# How come, for any n > 2, the nth triangular number + the nth square

1. Nov 5, 2013

### goldust

number cannot be prime? I have checked this for n from 3 to 53,509, the latter being the limit for unsigned int. I believe this is true, and I thereby claim that this is a true statement. However, I don't see any obvious explanation for it.

Last edited: Nov 5, 2013
2. Nov 5, 2013

### Mentallic

The nth triangle number Tn is

$$T_n = \frac{n(n+1)}{2}$$

and the nth square number Sn is

$$S_n = n^2$$

And so
$$T_n+S_n = \frac{n(n+1)}{2}+n^2=\frac{n(3n+1)}{2}$$

Can you now show why this expression must be composite (not prime) for all n?

3. Nov 5, 2013

### goldust

Well, it wouldn't be true for all n. Only for n > 2, assuming my statement is correct.

4. Nov 5, 2013

### goldust

When n is odd and more than 2, 1 / 2 * (3n + 1) is a whole number bigger than 1, and so the result is composite. When n is even and more than 2, n * (3n + 1) is even, so (n / 2) * (3n + 1) is even. Therefore the sum is composite for all n > 2 is correct. Many thanks for the help.

Last edited: Nov 5, 2013
5. Nov 5, 2013

### Mentallic

Well, ignoring the fact that you included the criteria that n>2 in your proof below, $n\leq 2$ would also spit out composite numbers, right? Your proof only considers that n is even or odd which means that all integers $n\leq 2$ would also be involved. The only reason to restrict yourself to n>2 is such that we have a meaningful square and triangle number.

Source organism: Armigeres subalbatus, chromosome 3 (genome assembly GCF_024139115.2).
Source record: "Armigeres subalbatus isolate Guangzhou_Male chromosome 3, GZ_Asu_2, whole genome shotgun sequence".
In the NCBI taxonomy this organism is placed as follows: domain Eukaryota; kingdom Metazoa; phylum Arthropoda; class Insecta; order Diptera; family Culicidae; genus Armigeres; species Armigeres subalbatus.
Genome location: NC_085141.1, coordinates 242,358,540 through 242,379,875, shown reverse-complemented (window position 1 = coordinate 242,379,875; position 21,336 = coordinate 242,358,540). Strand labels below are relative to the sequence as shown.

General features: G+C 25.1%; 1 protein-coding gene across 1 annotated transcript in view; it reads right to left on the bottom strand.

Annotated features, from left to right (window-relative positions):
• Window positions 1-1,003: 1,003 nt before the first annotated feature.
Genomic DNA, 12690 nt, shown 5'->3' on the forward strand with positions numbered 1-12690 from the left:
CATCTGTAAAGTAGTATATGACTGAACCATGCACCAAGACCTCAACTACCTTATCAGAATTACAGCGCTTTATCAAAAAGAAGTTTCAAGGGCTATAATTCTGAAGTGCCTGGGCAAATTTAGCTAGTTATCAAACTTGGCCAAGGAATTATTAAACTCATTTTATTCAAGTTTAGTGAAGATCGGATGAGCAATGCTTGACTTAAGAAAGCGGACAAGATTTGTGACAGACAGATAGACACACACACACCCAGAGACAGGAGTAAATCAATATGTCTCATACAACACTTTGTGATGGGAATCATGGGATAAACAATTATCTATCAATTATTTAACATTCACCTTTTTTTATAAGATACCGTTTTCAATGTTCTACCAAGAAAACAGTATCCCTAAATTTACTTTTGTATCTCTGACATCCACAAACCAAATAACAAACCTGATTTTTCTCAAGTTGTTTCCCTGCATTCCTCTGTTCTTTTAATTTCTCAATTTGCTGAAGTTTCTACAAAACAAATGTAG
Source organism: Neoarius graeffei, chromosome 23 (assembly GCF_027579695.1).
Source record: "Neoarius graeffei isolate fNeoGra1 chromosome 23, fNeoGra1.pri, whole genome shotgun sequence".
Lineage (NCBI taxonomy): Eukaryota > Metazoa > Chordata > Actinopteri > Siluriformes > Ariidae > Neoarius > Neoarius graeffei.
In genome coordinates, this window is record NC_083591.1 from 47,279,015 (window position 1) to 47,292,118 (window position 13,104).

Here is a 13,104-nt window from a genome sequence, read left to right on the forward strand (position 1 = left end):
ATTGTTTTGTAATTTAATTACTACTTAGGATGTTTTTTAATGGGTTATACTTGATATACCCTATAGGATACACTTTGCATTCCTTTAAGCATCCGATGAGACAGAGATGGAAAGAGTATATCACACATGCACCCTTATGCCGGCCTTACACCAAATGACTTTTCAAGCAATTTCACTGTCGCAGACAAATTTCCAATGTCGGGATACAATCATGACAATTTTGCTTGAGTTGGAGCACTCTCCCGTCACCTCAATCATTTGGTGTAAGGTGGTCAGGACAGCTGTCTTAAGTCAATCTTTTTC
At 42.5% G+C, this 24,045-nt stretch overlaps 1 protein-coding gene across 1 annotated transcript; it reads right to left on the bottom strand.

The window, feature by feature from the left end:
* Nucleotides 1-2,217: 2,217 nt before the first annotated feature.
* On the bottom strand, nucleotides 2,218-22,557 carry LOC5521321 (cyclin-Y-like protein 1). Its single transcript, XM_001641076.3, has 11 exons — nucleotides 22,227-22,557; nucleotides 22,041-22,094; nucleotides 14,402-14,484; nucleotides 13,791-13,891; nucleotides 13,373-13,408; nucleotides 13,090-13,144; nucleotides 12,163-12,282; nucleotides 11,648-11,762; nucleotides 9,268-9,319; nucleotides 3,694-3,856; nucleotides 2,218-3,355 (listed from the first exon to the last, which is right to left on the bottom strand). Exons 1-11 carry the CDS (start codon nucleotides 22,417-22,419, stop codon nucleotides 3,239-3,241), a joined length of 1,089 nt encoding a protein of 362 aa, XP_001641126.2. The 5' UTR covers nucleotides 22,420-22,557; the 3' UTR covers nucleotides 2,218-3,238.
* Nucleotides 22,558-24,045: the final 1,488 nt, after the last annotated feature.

Adding to the end of that: because we then have a product of two integers, mainly n and $\frac{3n+1}{2}$.

This is incorrect. If $n(3n+1)$ is even, then $\frac{n}{2}(3n+1)$ isn't necessarily even, but rather an integer. But most importantly, you haven't proven that the expression is a product of two integers and hence composite.

Also, while it's not absolutely necessary, when you consider n to be even, you could let n=2k for some integer k and substitute that into your expression, then show that the result is composite, and similarly for n odd, let n=2k+1.

6. Nov 5, 2013

### goldust

Many thanks.

Last edited: Nov 5, 2013
7. Nov 6, 2013

### willem2

You do get a prime number for n=1 or n=2, and the proof also uses the fact that n>2, when it says
so I don't see what the problem is here.

8. Nov 6, 2013

### Mentallic

Haha yeah I thought about it while out today and realized the criteria n>2 is necessary, which goldust even incorporated into his proof! Sorry about that goldust.

9. Nov 6, 2013

### goldust

Many thanks for the help! The proof is a bit trickier than I initially thought. When n is even and more than 2, n / 2 is an integer more than 1, and 3n + 1 is also an integer more than 1, so n / 2 * (3n + 1) ends up being divisible by both n / 2 and 3n + 1. Cheers!

Last edited: Nov 6, 2013